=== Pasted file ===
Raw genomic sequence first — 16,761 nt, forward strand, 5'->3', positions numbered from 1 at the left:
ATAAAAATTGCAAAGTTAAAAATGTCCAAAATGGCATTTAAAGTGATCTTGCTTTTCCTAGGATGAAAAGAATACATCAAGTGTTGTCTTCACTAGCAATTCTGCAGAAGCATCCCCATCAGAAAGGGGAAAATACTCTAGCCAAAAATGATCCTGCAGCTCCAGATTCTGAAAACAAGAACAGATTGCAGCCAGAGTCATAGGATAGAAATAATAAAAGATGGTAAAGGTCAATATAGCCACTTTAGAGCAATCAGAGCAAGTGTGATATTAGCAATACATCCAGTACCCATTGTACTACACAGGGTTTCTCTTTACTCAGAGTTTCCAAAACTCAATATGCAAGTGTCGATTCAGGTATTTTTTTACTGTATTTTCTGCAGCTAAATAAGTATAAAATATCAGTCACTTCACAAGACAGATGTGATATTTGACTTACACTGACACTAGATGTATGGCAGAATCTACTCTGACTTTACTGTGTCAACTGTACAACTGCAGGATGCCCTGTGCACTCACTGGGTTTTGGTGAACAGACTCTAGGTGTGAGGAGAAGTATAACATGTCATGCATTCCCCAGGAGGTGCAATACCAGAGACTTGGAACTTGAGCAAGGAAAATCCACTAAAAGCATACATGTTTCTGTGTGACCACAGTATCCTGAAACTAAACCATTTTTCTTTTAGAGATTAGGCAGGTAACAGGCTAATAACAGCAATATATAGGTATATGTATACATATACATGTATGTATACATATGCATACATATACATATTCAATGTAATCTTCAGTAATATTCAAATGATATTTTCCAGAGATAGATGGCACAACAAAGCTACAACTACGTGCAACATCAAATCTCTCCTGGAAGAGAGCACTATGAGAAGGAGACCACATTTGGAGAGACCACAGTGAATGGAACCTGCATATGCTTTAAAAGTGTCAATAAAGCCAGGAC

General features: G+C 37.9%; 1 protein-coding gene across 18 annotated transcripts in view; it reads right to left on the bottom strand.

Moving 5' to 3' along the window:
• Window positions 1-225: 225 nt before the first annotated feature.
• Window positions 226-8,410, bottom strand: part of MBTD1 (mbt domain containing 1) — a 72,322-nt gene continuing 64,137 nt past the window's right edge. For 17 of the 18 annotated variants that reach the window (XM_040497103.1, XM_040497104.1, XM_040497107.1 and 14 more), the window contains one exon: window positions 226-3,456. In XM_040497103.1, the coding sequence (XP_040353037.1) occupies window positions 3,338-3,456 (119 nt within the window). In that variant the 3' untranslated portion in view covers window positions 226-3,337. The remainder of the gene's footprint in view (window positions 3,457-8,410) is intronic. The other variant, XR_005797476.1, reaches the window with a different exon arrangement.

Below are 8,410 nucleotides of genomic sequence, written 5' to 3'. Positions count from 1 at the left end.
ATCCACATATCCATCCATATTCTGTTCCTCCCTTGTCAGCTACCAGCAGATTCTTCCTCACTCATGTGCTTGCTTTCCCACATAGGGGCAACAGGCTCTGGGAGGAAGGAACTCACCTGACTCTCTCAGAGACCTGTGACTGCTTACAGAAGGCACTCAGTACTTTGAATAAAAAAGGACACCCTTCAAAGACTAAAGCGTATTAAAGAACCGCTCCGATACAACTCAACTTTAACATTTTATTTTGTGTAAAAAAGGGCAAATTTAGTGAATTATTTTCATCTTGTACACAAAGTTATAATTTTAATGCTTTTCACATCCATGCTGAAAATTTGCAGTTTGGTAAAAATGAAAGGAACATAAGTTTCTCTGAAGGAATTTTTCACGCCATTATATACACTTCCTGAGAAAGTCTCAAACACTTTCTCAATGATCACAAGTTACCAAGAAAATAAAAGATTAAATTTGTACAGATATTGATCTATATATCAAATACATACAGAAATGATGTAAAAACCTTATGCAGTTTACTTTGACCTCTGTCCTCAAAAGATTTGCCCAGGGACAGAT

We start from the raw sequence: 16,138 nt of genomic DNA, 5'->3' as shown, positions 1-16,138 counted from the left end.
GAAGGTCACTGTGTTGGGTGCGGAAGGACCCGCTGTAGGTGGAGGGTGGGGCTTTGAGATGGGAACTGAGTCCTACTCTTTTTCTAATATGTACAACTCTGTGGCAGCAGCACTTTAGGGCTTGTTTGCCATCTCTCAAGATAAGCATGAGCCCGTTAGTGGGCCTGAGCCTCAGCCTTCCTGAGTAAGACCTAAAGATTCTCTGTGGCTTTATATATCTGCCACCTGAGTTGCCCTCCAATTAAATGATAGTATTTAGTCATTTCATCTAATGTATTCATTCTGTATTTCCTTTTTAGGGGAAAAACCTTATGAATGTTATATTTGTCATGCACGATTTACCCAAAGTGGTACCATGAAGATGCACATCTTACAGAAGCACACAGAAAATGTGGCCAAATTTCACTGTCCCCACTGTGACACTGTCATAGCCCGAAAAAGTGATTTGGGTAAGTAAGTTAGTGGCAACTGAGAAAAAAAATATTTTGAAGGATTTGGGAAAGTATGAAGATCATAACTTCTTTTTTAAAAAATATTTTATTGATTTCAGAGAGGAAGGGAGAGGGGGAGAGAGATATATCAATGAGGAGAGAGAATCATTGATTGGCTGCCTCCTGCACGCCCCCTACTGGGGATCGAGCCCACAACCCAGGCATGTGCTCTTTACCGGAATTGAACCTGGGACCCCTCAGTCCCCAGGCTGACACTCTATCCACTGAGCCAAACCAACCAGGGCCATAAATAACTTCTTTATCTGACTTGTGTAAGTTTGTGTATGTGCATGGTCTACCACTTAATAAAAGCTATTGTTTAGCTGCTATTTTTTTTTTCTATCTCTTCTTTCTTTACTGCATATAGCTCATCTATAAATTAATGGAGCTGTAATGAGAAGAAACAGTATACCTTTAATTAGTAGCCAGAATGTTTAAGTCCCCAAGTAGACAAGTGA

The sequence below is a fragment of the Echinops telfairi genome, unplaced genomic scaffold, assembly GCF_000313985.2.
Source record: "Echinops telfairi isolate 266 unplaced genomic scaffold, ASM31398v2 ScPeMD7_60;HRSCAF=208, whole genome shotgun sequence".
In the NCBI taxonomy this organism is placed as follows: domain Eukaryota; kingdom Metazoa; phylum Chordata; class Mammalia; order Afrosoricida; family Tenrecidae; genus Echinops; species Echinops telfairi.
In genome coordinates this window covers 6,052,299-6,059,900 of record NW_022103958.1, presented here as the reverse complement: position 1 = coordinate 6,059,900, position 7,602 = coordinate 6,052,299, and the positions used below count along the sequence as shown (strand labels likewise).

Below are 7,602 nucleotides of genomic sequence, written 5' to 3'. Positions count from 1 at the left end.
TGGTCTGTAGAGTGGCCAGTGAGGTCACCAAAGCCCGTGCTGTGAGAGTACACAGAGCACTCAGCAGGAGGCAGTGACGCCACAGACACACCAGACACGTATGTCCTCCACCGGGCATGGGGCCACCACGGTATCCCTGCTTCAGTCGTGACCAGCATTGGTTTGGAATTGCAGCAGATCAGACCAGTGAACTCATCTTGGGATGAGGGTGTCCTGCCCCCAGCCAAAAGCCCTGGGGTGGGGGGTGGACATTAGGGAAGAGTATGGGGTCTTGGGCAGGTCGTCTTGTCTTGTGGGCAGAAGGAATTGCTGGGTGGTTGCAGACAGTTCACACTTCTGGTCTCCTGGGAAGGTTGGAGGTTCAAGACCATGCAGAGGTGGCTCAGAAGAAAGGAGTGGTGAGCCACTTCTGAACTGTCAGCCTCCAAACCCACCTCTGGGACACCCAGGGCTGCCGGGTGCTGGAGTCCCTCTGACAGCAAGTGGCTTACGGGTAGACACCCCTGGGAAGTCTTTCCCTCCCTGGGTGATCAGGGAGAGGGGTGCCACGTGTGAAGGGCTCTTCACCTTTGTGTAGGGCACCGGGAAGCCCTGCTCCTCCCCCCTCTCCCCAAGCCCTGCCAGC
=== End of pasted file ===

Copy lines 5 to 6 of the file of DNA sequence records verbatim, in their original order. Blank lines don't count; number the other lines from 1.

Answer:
• Window positions 1-225: 225 nt before the first annotated feature.
• Window positions 226-8,410, bottom strand: part of MBTD1 (mbt domain containing 1) — a 72,322-nt gene continuing 64,137 nt past the window's right edge. For 17 of the 18 annotated variants that reach the window (XM_040497103.1, XM_040497104.1, XM_040497107.1 and 14 more), the window contains one exon: window positions 226-3,456. In XM_040497103.1, the coding sequence (XP_040353037.1) occupies window positions 3,338-3,456 (119 nt within the window). In that variant the 3' untranslated portion in view covers window positions 226-3,337. The remainder of the gene's footprint in view (window positions 3,457-8,410) is intronic. The other variant, XR_005797476.1, reaches the window with a different exon arrangement.